Building the France Dorling cartogram

This is a follow-up to the previous post where I used a Dorling cartogram to show election results in France. So how did I come up with that?

Step 1: the data

Without data, there wouldn’t be much to plot, right? So the first order of business was to fetch the data, which is theoretically available from an official source. Unfortunately, there is no way to download those results at once, instead they are presented in a myriad of formatted HTML pages – over 2000 in all.

I used wget to download them all. wget allows for recursive download, that is, you can download a page, and all the links from that page, etc. You can also specify the depth of the recursive download, which is a good idea in that case because there are lots of duplicates of that information on the server, so trying to get everything will take a couple of hours vs about 10 minutes.

Once that’s done, I used python and Beautiful Soup to turn the HTML pages into nice JSON objects. Fortunately the pages followed the same strict template, so I could run a relatively simple extraction script, like: look at the second HTML table of the page, get the number of registered voters who didn’t vote from the 2nd cell of the 2nd row, etc.
Once that was done I came up with 2 files: one which listed the aggregate votes per county and per party, and another one which listed all the candidates, their affiliation and their votes. I ended up using only the 1st one, actually at an even more aggregated level, but I may use the second one for further work.

Next up: setting the geography

A dorling cartogram is really a kind of force-directed layout graph where the nodes represent geographical entities, which are initially positioned at a place corresponding to their geography, but which are then resized by a variable, and whose movement is subject to several forces: each node is linked to its original geographical neighbors, which attract each other, but also cannot intersect with other nodes, so it pushes back its neighbors.

So for this to work I had to:

  • find the initial position of my geographical entities (French départements) and
  • list their neighbors.

To get the initial position I fetched the list of all French towns and their lon-lat coordinates which I averaged for each département. That gave me a workable proxy of the centroid of that departement. Note that I didn’t need anything very accurate at this stage, since nodes are going to be pushing each other anyway.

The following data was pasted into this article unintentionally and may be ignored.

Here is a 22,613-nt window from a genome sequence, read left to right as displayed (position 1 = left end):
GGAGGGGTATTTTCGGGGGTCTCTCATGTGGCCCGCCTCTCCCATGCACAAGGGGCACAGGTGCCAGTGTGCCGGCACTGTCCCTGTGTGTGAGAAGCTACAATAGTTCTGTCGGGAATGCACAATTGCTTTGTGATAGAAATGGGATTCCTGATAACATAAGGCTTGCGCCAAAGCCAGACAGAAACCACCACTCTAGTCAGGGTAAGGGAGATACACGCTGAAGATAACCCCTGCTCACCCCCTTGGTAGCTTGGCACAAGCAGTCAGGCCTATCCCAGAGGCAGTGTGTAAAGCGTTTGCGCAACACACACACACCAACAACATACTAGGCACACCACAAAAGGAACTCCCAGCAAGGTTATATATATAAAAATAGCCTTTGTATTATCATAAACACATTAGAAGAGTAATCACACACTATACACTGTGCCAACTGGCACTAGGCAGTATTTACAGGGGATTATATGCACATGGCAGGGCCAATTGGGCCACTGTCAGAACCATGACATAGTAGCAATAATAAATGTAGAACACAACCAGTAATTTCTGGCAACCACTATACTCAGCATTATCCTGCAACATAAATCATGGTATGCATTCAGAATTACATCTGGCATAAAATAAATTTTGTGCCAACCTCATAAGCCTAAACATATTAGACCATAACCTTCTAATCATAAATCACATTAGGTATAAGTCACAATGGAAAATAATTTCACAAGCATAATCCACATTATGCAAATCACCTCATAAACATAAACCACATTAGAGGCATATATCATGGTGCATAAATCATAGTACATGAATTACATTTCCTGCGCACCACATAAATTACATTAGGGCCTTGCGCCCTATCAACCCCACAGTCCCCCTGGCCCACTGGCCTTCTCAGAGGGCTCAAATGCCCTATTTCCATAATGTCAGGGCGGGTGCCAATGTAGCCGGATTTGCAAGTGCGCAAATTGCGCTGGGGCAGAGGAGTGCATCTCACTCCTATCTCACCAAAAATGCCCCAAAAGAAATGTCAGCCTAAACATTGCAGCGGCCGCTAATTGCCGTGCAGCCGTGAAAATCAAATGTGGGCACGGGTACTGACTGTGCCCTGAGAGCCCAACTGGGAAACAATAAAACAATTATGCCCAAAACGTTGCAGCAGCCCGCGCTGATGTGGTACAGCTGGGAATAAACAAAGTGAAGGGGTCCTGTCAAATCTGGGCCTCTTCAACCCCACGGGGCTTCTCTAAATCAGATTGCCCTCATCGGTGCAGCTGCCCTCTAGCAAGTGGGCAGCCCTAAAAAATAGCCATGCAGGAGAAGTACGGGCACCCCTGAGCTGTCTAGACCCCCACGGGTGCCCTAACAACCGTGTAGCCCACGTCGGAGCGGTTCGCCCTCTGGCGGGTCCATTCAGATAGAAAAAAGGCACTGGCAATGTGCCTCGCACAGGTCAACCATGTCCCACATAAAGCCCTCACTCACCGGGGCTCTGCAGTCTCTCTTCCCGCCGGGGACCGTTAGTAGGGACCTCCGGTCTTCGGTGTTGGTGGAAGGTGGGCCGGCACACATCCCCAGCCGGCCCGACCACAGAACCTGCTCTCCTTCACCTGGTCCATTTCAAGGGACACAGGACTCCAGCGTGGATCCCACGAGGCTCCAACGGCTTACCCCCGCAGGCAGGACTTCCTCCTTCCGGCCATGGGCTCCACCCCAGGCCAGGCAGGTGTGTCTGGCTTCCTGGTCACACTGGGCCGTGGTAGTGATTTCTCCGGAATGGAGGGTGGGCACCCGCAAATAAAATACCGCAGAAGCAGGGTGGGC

I listed the neighbors manually, since the number of départements is workable. Else, one possible way to do that from a shape file is look at every point of every shape and list all the entities that use it. If two entities use it they are neighbors. Again at this stage it’s not mandatory to be exhaustive. If an entity is surrounded by 8 others and we only use 4 the results will look sensibly the same.
Anyone who wants to create dorling cartograms for France can reuse the file.

Putting it all together

The rest is standard protovis fare. There is an example which uses Dorling cartograms which I used as a basis. I prepared my data files so that I could aggregate the stuff I needed at the level of the département (which is about 20 counties). I never really considered showing anything at the county level because except for looking up specific results it is never too relevant. For instance, in most places there are some agreement between parties which don’t all present candidates in order to favor their allies.

An interesting parameter when building the visualization is choosing the constant by which to multiply the size of the nodes. If it is too high, the cartogram will look like a featureless cluster of circles. If it is too low, it will ressemble the map a lot, and circles won’t touch each other.


La carte des cantonales

[I write this here post in French because it's more relevant for a French audience, a more technical post with an explanation of how it's done follows in English].

J'ai écrit que j'avais été déçu par les infographies des principaux médias au lendemain des cantonales.

Si on prend la carte du Monde par exemple, on y voit la France nettemement découpée en départements, soit bien roses, soit bien bleus, ou à la rigueur gris si l'issue est incertaine. Mais ce n'est pas l'enjeu de ces élections. Ce sont les dernières élections avant la présidentielle, et on est donc attentif aux enseignements nationaux du scrutin au-delà de la composition des conseils généraux. Ce qu'on commente, c'est plus la percée de l'extrême droite ou le poids de l'abstention. C'est la capacité de la droite ou de la gauche à s'imposer.

Dans cette optique, chaque département n'a pas le même poids. Le Nord par exemple, avec presque 900,000 électeurs, compte plus que la Lozère qui en compte juste un peu plus de 20,000. Donc, tracer une carte géographiquement exacte n'est pas très honnête, puisque cela cache ces différences qui peuvent être énormes.

Comme je n'ai pas l'habitude de porter des critiques sans proposer autre chose, j'ai fabriqué des cartogrammes de Dorling pour rendre compte de ce qui s'est vraiment passé dimanche dernier.

Les cartogrammes, ce sont presque des cartes, sauf que le côté géographique n'est pas pris au sens strict. Leur forme dépend plus des données qu'elles représentent. Et dans la version de Dorling, on remplace les morceaux de la carte (ici, les départements) par des cercles, plus ou moins gros. Là, la taille des cercles dépend du nombre d'électeurs inscrits aux cantonales. Du coup, leur position sur la carte n'est pas exactement la même que celle des départements sur la carte de France mais elle est assez proche pour qu'on puisse les retrouver.

Je propose 3 scénarios: une comparaison gauche-droite, l'importance de l'extrême-droite et celle de l'abstention.

Gauche-droite Extrême-droite Abstention